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Author Topic: Unpopular Movie Opinions  (Read 144234 times)

Bondo

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Re: Unpopular Movie Opinions
« Reply #2260 on: January 26, 2022, 10:11:11 AM »
Was just thinking about this again from a slightly different angle. Slate has a “Why is this song #1” series, and I think that’s an interesting frame for critical analysis. You start from the response and work backwards. But the key I think is to take the popular response as valid, not as problematic.

I see too much that does implicate the normie viewer as having bad taste, preferring the unoriginal, rather than more neutral or even positive frames. The reason they like a sequel is because it provides a comfort in the familiar/recognizable, because it reconnects a parasocial relationship that we build with characters over a series that makes us feel part of a family or less alone. Maybe they shy away from heavy dramas that critics like because they need escape from sometimes dreary real life, and don’t want to watch stuff that makes them sad. None of this makes them less sophisticated, a lot of these aspects are at the very heart of the oral storytelling tradition. Common themes (man v man, man v nature, etc) are common for a reason.

Sam the Cinema Snob

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Re: Unpopular Movie Opinions
« Reply #2261 on: January 26, 2022, 09:01:39 PM »
I wrote a whole long thing but I think it boils down to the idea that we can both accept we each have personal reactions to art AND we can find value in critics giving us historical, technical, aesthetic, etc., contexts to art. This whole idea we've got to go to a plurality of equal voices or a gatekeeping elite is just a silly false dichotomy.

There are experts in all kinds of fields but they don't dictate your individual personal tastes. A master chef can tell you a Big Mac is a bad burger and go into the reasons but that isn't going to stop the average person from enjoying eating one. Does that mean the average person is wrong for enjoying the Big Mac? If your metric is finding food enjoyable, then no.
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smirnoff

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Re: Unpopular Movie Opinions
« Reply #2262 on: Yesterday at 03:28:28 AM »
The actual rating, or saying whether or not something is good or not good, is probably the lowest or most trivial aspect of a critic's job. The most important parts include placing the work within the greater context of cinema and art (i.e. movements, styles, influences, etc.) and forming a coherent analysis based on the most prominent features of the film (how the editing/performances/etc. serve the story or make/alter meaning, how the film as a whole advances/changes/sets back cinema).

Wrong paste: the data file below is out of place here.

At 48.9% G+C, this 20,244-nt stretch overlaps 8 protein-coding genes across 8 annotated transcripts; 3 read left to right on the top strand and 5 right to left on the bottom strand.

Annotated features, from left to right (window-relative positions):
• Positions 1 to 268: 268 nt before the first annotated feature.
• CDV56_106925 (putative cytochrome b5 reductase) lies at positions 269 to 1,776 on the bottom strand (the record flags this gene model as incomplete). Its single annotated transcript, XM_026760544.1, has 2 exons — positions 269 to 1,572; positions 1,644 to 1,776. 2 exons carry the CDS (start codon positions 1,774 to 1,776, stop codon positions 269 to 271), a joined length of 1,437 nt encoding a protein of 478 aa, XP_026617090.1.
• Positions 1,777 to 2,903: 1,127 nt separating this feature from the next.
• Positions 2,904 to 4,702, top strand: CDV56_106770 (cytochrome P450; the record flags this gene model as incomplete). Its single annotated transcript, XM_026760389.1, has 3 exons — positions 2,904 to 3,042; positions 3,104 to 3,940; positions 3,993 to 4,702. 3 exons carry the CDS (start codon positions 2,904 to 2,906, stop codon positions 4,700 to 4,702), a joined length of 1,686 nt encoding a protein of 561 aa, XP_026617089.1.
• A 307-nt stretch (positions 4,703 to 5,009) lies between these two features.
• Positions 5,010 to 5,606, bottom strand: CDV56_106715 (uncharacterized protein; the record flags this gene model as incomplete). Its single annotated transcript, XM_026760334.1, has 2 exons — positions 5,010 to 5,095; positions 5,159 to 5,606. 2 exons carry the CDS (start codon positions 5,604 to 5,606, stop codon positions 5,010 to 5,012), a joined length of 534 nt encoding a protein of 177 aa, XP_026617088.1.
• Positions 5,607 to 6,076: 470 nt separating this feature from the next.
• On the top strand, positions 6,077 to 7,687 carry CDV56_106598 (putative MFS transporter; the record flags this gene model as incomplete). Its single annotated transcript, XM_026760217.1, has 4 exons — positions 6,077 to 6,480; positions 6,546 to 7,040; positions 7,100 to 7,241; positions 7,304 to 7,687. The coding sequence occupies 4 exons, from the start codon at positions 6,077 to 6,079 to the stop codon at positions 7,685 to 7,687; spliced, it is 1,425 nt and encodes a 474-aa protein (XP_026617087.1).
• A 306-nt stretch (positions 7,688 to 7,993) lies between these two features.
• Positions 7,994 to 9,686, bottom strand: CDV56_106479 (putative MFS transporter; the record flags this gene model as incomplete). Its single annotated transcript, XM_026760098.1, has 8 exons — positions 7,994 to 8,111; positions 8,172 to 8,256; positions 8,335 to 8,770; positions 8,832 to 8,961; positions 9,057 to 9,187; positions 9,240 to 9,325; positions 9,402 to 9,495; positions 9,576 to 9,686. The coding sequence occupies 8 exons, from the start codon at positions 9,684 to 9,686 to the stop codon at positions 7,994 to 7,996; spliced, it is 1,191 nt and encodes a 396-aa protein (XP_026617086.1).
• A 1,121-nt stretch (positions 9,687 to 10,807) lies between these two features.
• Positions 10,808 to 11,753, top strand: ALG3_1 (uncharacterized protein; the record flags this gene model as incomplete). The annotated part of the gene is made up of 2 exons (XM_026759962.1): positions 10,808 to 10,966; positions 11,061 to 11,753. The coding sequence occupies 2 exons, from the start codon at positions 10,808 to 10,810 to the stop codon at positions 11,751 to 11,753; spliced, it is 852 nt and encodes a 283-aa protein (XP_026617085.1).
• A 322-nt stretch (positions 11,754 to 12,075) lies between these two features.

Problem is, of course, that since society does not value expertise

It's no wonder that society finds no value in a critics expertise if those are the most important parts of a critics job. Society has never wanted these things from critics. It wants a value judgement. It wants someone to say if X film is worth the cost of a ticket. We used to have to open a newspaper or turn on the tv, and see if 2 guys held their thumbs up. If wasn't any better at predicting a good film experience than a weather forecast is at helping us decide if we should go camping next week, but it was all we had, and people used it because having something to go on felt better than nothing at all. I believe too that it's in people nature to prefer disappointment to regret. Or more accurately, it's the expectation of regret that people are wanting to avoid. And so forearming oneself with a critic's blessing is how one avoids the pain of choosing a bad film on their own, and being responsible for it. In these ways critics had, and can still have, utility to people.

But historical context and categorizations of style and observations about theme... if it's devoid of any value judgement then it lacks that utility, and criticism becomes the practice of merely noticing things. Which, in a sense, is simply intellectual flexing. If a critic says "the shadows in the background mimic the shattered skyline of post-ww2 berlin" without speaking to its effect on them, than people will not appreciate the observation. People want to hear how that subtle visual left the critic gutted or made their heart weap. Or, they want to hear how that visual failed to do those things and left the critic scoffing. Because they too are human, and they are looking for some indication of how other humans reacted to the stimuli. Again, disappointment being preferable to regret. That's why they're listening to what the critic has to say in the first place.

So to me a critic saying how good they found a film (explicitly, as in a rating, or by communicating that in their analysis), is anything but trivial. It is essential to giving the criticism utility and authenticity.
« Last Edit: Yesterday at 03:30:02 AM by smirnoff »

 

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